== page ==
Instead, those spouses who experience responsive desire more often than spontaneous desire need to have an attitude of being willing to have sex.  I think this is exactly what the Bible calls for.  We’re rarely going to find ourselves spontaneously aroused at the same time, and so one, or preferably both, need to be willing to allow themselves to aroused in response.

I’ve gotten so many comments over the years from wives who have picked this concept up from a post, or from our course for wives, and they are amazed at the outcome of that simple mindset shift.  It redefines their marriage! Yes, their entire marriage.  Because the willingness to have sex instead of relying on spontaneous desire, that mindset change overflows into other areas of marriage as well.  Maybe I don’t feel like going for a hike now…but I might enjoy it when I’m out.  Maybe I don’t feel like doing the dishes now … but I’ll be happy with the outcome.  Plus, there are all the other benefits of having more frequent sex in marriage too.

The problem is when a spouse (be they husband or wife) refuse to be aroused.  When they think that spontaneous arousal is the only valid form.  Because for many of them spontaneous arousal just didn’t happen.  Then they decide unilaterally that sex isn’t important for marriage, because it’s not important for them.  This is not only incredibly selfish, it’s also childish.

Children under a certain age don’t understand what is termed “Theory of mind”.  That is they think everyone has the same perspective they do.  This slowly starts to grow as they progress, but it’s extremely evident in a toddler.  If they are hungry, everyone should be hungry.  They will try to feed you even.  If they are upset, they’re confused and frightened if you aren’t.

As we grow up, we start to understand that we don’t share a brain, that we have different perspectives on life and experiences.  But, some individuals never fully mature in that way.  They think that because sex isn’t important to them, then it’s not important to their spouse.

Or worse, they’re condescending in their belief that they are normative for not desiring sex, and so they accuse their husband or wife of being broken, of being addicted to sex, of being full of lust.  Usually when this occurs, the relationship has died.  Marriages cannot survive condescension.  Oh, they may still be legally married, own the house together, share on bills and such, but the fundamental relationship is gone.  How can you be intimate with someone who thinks you are sick for desiring to be with them?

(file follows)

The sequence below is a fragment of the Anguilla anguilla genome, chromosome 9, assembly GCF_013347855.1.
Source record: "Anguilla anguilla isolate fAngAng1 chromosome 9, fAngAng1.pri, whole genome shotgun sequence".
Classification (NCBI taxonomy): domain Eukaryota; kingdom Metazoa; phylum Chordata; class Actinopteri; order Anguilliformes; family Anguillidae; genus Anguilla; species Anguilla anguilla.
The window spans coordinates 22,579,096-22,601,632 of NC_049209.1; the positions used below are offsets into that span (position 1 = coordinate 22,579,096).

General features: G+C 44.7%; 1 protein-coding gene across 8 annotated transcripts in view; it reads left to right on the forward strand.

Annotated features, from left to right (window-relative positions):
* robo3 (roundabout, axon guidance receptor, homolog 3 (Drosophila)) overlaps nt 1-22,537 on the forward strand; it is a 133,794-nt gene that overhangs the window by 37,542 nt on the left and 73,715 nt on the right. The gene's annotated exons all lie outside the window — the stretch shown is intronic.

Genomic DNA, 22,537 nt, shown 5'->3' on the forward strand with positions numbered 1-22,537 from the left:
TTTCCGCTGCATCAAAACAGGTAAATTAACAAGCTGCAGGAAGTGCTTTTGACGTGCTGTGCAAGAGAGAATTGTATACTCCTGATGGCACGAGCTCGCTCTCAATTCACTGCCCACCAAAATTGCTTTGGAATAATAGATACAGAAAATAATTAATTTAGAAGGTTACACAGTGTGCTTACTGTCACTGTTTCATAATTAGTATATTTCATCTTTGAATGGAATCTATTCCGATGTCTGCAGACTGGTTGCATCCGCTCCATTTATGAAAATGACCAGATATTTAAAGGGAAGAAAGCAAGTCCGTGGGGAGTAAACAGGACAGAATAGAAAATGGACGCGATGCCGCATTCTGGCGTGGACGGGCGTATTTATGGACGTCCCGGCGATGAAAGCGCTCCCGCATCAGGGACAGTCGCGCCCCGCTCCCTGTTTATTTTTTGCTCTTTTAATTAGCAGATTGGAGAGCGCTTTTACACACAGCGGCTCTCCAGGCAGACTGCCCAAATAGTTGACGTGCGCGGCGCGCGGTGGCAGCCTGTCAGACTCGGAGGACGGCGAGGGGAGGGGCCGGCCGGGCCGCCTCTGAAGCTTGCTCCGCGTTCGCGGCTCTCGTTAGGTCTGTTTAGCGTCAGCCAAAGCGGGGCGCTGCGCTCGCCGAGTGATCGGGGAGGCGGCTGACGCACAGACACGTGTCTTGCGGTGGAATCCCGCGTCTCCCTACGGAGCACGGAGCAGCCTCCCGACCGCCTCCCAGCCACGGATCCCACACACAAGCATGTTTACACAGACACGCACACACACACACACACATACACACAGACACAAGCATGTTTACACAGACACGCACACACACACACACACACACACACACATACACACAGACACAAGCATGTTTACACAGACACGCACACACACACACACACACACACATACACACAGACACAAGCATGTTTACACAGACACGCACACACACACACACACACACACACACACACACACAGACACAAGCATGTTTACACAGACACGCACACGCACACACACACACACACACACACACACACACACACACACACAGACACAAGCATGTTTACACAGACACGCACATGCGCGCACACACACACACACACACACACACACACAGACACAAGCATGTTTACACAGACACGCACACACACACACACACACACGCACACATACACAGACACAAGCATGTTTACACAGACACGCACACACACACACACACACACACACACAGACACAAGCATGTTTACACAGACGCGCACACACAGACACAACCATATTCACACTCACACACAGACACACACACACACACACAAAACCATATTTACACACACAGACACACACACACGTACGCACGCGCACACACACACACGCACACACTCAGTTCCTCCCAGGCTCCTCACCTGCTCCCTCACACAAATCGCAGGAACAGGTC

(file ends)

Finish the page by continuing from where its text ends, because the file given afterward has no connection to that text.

Sorry, went off on a bit of a rant there.  Where was I?  Oh yes, willingness to have sex.

Test drive a willingness to have sex

My point is, the vast majority of “low drive” spouses will find that if they allow themselves to be aroused, they will actually enjoy themselves.  They’ll see not only personal benefits in their health, mood, etc., but also huge benefits to their marriage.  Don’t believe me?  Try it.  Give it a month of not saying “No”.  Of saying “Yes” whenever your spouse wants sex (within reason).  And don’t do it begrudgingly.  You have to actually be willing.  It’s okay to ask for help getting aroused in that time.  Ask for a massage.  Massages are great for responsive desire.  They set the context for sex (naked, touching, bedroom, locked door), and give your body time to get aroused.

Low drive spouses: I dare you, the next time your spouse initiates sex and you aren’t “in the mood” (as if you should randomly be in the mood), then respond with “Are you willing to give me a massage first to help me get in the mood?”

High drive spouses: Try offering a massage instead of initiating sex.  Like I said, it sets the context which should work with the Sexual Excitation System to get your spouse closer to being able to say “yes”.

0 0 votes
Article Rating
Notify of

Most Voted
Newest Oldest
Inline Feedbacks
View all comments

Are you curious if your bedroom activities are "normal"?  Find out by filling out our latest anonymous survey.

Would love your thoughts, please comment.x